Sunday, May 06, 2007

Akron Issue 17 – May 8, 2006.

As Pho has noted, I’m agin’ it.

Part of good, solid, limited government principle is that the money belongs to the people, and in most cases, they can manage it better than the government.

This especially applies to politicians who believe that they are entitled to first dibs on your wallet, because you are not paying enough:

“This hogwash that we are ‘overtaxed’ needs to stop.” Akron Mayor Don Plusquellic, February 10, 2005 State of the City Presentation.

So, Mr. Mayor wants to increase your city taxes by 15%. What do you get for the added drain on your wallet and the local economy? Not very much.

Keep in mind that tax money is fungible. That’s a fancy word that means that one tax dollar looks like every other tax dollar. That means that the promised $2.5 million on additional cops is money that doesn’t have to come out of the pre-increase budget. Consequently, the increase allows the city to spend away on the expected 2%.

So, out of the $18 million coming out of your pocket, 2.5 is spend on new police. That’s less than 14%. $9 million – that’s half of the planned take from your wallet – is for “job creation and retention”.

For the uninitiated, I’ll translate. “Job creation and retention” = “Mayor’s slush fund for corporate welfare”. Alternately, “Cash for politically connected businesses”. A more literal translation from the ancient tongue would be “a tax on stupid people and those who can’t vote against me”.

And now for the advertising:

Ed Kalail, homeowner, is on one of the direct mailers talking about police patrols and increased safety. Sorry, Ed, that’s less that 14%.

Glen Stephens, business owner, notes that North Canton lost 800 jobs in the Hoover mess. $9 million annually devoted to corporate welfare may not help. In fact, the extra income tax provides an incentive for some businesses to move out of Akron, since that would provide a tax break for at least some employees. (Until those municipalities wise up and raise taxes to be ‘competitive’).

The key to economic growth is more and better capital per worker. For Akron, $9 million in “job creation” funds paid to the politically connected doesn’t change the equation. And as it emboldens greedy mayors all over the area, a loss of economic competitiveness will only result.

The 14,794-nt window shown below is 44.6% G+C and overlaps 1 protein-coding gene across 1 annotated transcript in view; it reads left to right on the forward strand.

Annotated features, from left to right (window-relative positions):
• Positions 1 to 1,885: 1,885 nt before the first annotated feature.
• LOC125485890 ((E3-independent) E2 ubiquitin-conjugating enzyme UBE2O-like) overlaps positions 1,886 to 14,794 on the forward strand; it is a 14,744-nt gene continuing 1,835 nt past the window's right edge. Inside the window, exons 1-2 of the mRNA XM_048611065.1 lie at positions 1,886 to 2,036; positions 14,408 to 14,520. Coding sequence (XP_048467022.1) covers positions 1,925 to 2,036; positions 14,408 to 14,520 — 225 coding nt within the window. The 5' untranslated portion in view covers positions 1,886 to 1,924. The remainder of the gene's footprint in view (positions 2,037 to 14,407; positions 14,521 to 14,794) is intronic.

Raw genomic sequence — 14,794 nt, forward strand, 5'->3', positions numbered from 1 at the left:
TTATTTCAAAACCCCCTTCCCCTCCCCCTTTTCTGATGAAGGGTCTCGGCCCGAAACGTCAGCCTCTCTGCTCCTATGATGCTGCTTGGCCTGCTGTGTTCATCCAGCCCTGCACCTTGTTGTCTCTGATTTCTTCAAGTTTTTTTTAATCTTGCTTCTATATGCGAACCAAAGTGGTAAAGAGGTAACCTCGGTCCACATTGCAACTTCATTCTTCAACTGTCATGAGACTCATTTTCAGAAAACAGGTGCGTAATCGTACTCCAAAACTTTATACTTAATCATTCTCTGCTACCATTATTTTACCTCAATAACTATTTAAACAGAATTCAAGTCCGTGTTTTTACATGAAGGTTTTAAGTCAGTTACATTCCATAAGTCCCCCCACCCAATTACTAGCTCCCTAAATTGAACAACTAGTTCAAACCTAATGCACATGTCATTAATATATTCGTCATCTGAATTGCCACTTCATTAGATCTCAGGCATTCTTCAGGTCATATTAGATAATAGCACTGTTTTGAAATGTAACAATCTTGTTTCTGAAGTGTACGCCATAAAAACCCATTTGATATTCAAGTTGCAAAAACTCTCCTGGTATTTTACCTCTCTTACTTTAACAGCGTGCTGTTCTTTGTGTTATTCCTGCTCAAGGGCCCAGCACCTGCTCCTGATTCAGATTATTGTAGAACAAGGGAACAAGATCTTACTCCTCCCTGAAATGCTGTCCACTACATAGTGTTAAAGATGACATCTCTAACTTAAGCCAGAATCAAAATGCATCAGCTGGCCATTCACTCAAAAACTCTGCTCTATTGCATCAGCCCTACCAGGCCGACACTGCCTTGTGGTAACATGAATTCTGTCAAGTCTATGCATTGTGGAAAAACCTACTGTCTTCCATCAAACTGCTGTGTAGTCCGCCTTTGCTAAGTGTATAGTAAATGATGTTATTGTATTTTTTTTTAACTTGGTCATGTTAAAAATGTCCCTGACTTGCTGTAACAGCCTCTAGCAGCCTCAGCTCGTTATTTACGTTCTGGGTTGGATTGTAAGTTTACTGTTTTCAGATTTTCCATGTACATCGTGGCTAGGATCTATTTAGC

Roy Ray, former Republican mayor, stands up for the Howard Baker / Nelson Rockefeller (Just like the Democrats, only cheaper!) wing of the party. Thank goodness he’s out of politics.

Let’s get to the bottom line. Taxes are a necessary evil. They pay for all kinds of important things – cops, firemen, judges, etc. They are not needed to pay for the Mayor to vacation in Israel or Germany on “trade” missions.

Interestingly enough, if you look at the list of endorsers, you immediately realize that almost all of them are tax dependent. Endorse my tax increase, I’ll endorse yours seems to be the prevailing motto.

As an aside, I’ll note that the only pro-tax signs I’ve seen are on city or school property. Doesn’t that represent a conflict of interest? Why should the employees of the citizens be allowed to advertise on public property? One suspects that if someone put up an anti-tax sign it would be removed immediately. Why should the bureaucrats be allowed to advertise in an election? After all, a significant portion of the citizenry may well be opposed to having their pockets picked for corporate welfare payments.

Just another sign of various bureaucracies working in concert to pick your pocket.

Vote NO on issue 17.